The Clark Quarterly: a new lecture series at the Library

Published: April 4, 2012

The Clark Quarterly brings a new series of lectures to the Library, with topics focused on the history of the book, book collecting, publishing history, the book arts and fine printing, as well as those subjects near & dear to the Clark—Oscar Wilde and of course the literature, history, and culture of the 17-18th centuries, British & Continental.

Readers of the Clog will perhaps forgive this slightly delayed announcement of the new series, and the writer of this post offers the following summary of our first two talks:

The Clark Quarterly’s inaugural lecture was given by Terry Belanger on February 9, 2012, an event co-sponsored by UCLA Library Special Collections.

Terry Belanger

Terry’s lecture, “Parallel Lines Never Meet: Dolphins and Anchors and Aldus/Book Historians and Numismatists and Roman Coins,” was presented to a full audience of librarians, book collectors & book sellers, and numismatists.  For his topic, Terry applied his formidable bibliographic skills to the study of the production of Roman coins bearing the dolphin & anchor emblem—which most of us associate with the Aldus Manutius colophon device.

Aldus took the design from a 1st century AD Roman Denarius, much like the one you see below—the coin shown here is now, due to Terry’s generous gift, a permanent part of the Clark’s collections.

On Thursday March 22, Peter Hanff delivered a lecture on his recent Book Club of California publication, “Cyclone on the Prairies:  The Wonderful Wizard of Oz and the Arts & Crafts of Publishing in Chicago, 1900.”  Peter, who is Deputy Director of the Bancroft Library at UC Berkeley, is well known to the rare book community as well as the wonderful world of L. Frank Baum scholars and collectors, and the Clark’s drawing room was filled to near capacity.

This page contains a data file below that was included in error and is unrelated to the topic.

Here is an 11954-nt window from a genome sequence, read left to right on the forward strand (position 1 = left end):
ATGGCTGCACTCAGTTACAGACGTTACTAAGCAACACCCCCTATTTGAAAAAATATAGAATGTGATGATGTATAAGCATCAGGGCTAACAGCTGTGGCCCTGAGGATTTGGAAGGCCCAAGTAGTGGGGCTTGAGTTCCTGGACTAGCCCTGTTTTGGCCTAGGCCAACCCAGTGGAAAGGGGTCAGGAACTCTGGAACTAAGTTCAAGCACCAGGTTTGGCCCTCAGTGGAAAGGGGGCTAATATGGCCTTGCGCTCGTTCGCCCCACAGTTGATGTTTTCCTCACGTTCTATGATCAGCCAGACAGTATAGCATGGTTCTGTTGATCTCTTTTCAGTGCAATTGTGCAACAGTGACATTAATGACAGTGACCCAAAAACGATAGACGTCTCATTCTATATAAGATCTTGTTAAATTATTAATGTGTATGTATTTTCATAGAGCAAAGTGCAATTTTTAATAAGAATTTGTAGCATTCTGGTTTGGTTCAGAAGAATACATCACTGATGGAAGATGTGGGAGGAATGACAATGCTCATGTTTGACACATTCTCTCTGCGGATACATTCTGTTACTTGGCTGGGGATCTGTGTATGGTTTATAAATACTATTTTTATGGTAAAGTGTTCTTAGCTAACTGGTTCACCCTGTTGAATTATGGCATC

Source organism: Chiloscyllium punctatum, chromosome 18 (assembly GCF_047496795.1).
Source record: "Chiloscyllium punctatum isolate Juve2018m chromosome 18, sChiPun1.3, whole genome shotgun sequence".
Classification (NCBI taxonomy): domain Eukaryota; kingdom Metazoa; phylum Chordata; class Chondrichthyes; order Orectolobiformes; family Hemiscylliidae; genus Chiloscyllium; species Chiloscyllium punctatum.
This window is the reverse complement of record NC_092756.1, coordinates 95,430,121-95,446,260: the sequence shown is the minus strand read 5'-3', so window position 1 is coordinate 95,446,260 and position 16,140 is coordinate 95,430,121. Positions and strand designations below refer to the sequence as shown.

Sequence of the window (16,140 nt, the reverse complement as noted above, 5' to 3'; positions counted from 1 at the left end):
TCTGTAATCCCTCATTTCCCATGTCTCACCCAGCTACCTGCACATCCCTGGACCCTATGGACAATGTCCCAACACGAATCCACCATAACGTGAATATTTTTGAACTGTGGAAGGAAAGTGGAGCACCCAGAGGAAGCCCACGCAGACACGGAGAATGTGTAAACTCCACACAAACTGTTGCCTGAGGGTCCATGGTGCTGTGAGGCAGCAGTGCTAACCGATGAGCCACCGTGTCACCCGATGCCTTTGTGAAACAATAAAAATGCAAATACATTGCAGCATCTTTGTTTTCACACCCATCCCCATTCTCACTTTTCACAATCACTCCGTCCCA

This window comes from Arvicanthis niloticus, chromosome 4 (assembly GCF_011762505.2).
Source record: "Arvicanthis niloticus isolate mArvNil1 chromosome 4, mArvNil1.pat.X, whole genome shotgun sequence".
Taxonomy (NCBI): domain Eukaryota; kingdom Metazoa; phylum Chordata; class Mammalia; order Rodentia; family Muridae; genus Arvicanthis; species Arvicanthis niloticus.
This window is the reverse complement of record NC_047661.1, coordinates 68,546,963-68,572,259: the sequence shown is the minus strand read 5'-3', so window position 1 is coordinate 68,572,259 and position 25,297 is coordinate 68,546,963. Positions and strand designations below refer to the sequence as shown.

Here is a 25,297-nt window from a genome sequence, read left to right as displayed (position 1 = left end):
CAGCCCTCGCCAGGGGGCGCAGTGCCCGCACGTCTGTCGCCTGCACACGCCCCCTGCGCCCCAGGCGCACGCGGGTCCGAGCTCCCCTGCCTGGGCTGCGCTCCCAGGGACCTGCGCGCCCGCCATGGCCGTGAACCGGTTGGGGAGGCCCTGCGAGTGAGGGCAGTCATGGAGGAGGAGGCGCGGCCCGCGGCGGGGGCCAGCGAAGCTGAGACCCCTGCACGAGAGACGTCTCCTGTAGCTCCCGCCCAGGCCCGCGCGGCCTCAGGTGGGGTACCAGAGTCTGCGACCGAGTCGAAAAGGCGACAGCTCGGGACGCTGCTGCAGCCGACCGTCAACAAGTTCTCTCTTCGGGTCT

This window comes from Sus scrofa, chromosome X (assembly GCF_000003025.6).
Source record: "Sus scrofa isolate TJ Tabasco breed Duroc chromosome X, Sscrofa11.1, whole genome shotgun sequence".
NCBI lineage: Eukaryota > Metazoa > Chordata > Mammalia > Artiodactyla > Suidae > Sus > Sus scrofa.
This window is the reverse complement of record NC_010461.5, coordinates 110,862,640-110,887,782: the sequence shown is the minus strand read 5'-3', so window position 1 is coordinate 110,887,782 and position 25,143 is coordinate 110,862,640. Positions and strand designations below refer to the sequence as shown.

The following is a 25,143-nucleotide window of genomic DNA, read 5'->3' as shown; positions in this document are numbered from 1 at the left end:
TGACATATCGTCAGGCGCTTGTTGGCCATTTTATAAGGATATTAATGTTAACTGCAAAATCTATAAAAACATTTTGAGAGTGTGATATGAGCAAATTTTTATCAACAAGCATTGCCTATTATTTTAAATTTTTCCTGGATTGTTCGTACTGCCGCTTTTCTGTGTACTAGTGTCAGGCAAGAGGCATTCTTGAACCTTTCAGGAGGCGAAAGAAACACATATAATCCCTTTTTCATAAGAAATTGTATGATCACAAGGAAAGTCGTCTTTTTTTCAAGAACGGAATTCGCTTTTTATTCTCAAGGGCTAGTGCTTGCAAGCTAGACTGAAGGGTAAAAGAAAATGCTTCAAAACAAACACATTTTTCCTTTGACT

Peter Hanff

In spite of a serious head cold, exacerbated by his flight from Oakland, and a bout with laryngitis, Peter gave a richly illustrated and marvelously detailed presentation on the production, printing practices, publishing, and historical back ground of first edition of The Wonderful Wizard of Oz and the Arts & Crafts movement in American Printing at the beginning of the twentieth century.  The event was co-sponsored by the Book Club of California and many of their Southern California members turned out for the talk.

Our next lecture will take place in the Fall quarter, October 4, when Dr. Greg Mackie, University of British Columbia, will give a talk on Oscar Wilde forgeries.

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